Why we made Renovate or Rebuild with host Josh Byrne

– I’ve been involved in sustainable housing research for a number of years now, with my role at Curtin University.

– I’ve been involved in
sustainable housing research for a number of years now, with
my role at Curtin University and the CRC for Low Carbon Living. And whilst our research work has provided some really insightful results to see just how easy it is to see, current mainstream volume housing, transition to lower energy,
lower carbon future. We’ve got some great case studies, we’ve demonstrated how these
houses can perform better through thoughtful design, and
the right use of technology, and solar energy in particular. And that they can perform so much better, cost effectively. The problem’s been, is
that we’re just not hitting the mass audience. We’ve kind of, demonstrated to industry and to academia that all this works. I think it’s a pretty
good acceptance of that. Even policy-makers are getting it. But until we see, you know,
real demand from the market, you’ve always got the volume builders, who often work on pretty tight margins, saying, well unless the demand is there, we’re not gonna do much
more than we have to do. And you know, for them any
change does cost money, they have to change suppliers, they have to, you know,
up-skill some of their team, change supply chains. And so, whilst none of this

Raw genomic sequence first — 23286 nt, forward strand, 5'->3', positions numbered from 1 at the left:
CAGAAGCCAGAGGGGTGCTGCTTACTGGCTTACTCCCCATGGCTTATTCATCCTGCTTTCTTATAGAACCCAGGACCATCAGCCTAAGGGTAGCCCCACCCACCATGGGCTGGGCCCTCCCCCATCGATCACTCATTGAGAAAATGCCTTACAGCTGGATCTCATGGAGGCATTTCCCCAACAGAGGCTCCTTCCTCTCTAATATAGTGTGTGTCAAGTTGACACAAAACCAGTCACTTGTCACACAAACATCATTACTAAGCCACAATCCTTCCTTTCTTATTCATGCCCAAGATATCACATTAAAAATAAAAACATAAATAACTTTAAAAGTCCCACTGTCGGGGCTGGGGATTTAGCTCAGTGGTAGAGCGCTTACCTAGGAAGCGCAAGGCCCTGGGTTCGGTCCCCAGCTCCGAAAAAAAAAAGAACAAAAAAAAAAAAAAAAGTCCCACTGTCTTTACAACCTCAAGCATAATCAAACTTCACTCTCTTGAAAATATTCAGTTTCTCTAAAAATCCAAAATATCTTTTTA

is kind of revolutionary, it is still change. So unless the volume builders
see a real demand for it, they’re unlikely to make those changes. And I guess that’s kind of fair enough. And then you see the policy-makers who ultimately could regulate for higher building
standards, for example. I always get nervous around
the whole housing market thing. Unless I’ve got the big
builders on board in particular, they’re unlikely to, sort of,
regulate for change either. So enter this project,
which is all about seeing if we can’t excite the market. Get people who are thinking about either a major renovation or a new build, to think, hang on, we could do something where our homes are gonna be more
comfortable without the need for a lot of expensive air conditioning, where our homes could be, you know, healthier to be in because they’re better
cross ventilated naturally through the way that the
internal building’s designed and windows are placed. You know, how we could use appliances that are highly efficient, how we could actually do away with gas now and have a fully electric home that can be timed with solar generation. So you know, you’re not having
the cost of extra utilities. All of this makes a whole lot of sense. It doesn’t have to compromise
the look of the home. Often it will make it
actually feel a lot better. But what we’re trying to
do is align this, kind of, now well established design
and technology thinking with a lot of the
incredible social research that’s been done over recent years by the CRC for Low Carbon Living, and their partners, partner universities and government agencies as well. How do we align the design thinking with the social research that is showing that people aren’t resonating with terms like low carbon Surprise, surprise. Or climate change, or even sustainability. It’s just not hitting the mark. But what people are resonating with, are things like comfort, wellbeing, health, quality. It’s the me factor unfortunately, people are aspiring to. So what this project’s all about is trying to align the good design
and good technology thinking for better performing
buildings are gonna achieve a low carbon, more energy efficient, more effective electrical grid outcome, improve sustainability
of the industry overall, with people’s wants and needs. (robust outro music)

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